Elasticsearch indices keep some data structures in memory to allow you to search them efficiently and to index into them. If you have a lot of indices then the memory required for these data structures can add up to a significant amount. For indices that are searched frequently it is better to keep these structures in memory because it takes time to rebuild them. However, you might access some of your indices so rarely that you would prefer to release the corresponding memory and rebuild these data structures on each search.
For example, if you are using time-based indices to store log messages or time series data then it is likely that older indices are searched much less often than the more recent ones. Older indices also receive no indexing requests. Furthermore, it is usually the case that searches of older indices are for performing longer-term analyses for which a slower response is acceptable.
If you have such indices then they are good candidates for becoming frozen indices. Elasticsearch builds the transient data structures of each shard of a frozen index each time that shard is searched, and discards these data structures as soon as the search is complete. Because Elasticsearch does not maintain these transient data structures in memory, frozen indices consume much less heap than normal indices. This allows for a much higher disk-to-heap ratio than would otherwise be possible.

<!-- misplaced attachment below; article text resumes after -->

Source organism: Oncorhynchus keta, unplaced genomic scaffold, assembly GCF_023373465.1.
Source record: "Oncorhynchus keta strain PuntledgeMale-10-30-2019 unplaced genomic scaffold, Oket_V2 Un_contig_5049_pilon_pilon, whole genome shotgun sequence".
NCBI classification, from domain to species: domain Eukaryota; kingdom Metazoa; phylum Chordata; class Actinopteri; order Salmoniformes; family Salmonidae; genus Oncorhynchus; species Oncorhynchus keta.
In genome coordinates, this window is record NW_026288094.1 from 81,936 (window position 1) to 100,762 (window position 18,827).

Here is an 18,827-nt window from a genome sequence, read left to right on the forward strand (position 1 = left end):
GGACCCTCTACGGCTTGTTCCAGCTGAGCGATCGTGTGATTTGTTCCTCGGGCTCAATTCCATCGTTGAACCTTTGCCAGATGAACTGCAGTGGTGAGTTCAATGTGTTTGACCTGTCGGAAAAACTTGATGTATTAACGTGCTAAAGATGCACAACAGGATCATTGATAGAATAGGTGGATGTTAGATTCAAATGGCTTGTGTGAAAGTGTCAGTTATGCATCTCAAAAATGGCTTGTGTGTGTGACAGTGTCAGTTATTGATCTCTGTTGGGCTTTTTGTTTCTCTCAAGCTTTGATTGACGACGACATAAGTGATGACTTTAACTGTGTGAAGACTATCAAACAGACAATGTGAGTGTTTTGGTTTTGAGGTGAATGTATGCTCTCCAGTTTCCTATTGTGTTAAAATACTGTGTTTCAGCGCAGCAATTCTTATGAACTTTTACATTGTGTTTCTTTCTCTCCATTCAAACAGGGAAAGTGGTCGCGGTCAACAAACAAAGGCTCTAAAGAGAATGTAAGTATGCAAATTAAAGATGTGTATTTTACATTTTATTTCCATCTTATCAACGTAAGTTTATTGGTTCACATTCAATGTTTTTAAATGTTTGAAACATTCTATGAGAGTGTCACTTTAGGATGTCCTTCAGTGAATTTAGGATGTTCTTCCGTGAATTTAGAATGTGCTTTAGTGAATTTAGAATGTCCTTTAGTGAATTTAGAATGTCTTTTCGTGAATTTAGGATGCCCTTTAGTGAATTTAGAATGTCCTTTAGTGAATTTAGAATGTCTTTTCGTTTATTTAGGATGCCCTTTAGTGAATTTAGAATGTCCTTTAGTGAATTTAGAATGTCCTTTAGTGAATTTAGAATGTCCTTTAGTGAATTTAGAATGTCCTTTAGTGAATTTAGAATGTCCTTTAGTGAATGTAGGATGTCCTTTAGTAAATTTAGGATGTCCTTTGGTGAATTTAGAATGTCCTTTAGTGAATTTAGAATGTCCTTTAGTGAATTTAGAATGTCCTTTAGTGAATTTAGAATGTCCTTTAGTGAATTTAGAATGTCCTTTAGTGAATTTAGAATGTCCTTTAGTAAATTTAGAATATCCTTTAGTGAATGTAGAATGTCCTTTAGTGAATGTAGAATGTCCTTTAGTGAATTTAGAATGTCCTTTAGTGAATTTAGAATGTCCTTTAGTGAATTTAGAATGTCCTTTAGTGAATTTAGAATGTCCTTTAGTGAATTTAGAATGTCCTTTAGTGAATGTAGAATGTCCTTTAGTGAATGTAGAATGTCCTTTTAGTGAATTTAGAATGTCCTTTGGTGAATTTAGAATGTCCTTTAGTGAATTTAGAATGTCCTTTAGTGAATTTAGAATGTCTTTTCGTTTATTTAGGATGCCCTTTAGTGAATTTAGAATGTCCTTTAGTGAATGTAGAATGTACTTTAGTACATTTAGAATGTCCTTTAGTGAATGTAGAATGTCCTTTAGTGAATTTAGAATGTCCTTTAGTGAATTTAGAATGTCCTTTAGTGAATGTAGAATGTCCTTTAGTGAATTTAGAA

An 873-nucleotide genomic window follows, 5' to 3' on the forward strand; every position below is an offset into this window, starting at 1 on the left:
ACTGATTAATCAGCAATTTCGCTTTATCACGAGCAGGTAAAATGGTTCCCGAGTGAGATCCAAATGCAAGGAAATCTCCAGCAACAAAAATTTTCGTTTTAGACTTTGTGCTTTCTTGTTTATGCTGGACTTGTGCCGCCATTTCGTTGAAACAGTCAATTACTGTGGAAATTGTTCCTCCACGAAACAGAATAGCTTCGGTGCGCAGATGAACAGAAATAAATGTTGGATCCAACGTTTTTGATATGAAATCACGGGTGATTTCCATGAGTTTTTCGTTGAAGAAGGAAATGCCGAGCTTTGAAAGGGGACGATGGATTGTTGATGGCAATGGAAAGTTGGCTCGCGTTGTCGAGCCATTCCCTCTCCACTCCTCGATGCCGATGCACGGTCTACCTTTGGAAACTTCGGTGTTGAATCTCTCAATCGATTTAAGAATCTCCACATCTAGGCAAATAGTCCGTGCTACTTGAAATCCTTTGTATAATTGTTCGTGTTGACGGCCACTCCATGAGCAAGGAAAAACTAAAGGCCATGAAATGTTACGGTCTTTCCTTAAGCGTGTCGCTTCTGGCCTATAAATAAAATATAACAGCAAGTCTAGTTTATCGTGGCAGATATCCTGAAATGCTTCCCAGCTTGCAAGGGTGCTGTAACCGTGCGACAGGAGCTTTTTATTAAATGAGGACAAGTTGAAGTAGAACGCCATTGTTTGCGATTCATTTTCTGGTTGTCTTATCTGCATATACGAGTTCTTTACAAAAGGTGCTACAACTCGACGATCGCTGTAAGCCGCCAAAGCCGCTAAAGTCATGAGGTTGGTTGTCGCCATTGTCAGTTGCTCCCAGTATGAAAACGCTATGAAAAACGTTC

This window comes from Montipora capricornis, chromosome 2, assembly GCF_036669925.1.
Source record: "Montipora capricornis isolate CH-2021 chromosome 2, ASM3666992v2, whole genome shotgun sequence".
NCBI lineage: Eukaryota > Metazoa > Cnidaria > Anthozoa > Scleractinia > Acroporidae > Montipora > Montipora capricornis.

You can freeze the index using the Freeze Index API.
Searches performed on frozen indices use the small, dedicated,
search_throttled threadpool to control the number of
concurrent searches that hit frozen shards on each node. This limits the amount
of extra memory required for the transient data structures corresponding to
frozen shards, which consequently protects nodes against excessive memory
Frozen indices are read-only: you cannot index into them.
Searches on frozen indices are expected to execute slowly. Frozen indices are not intended for high search load. It is possible that a search of a frozen index may take seconds or minutes to complete, even if the same searches completed in milliseconds when the indices were not frozen.
To make a frozen index writable again, use the Unfreeze Index API.
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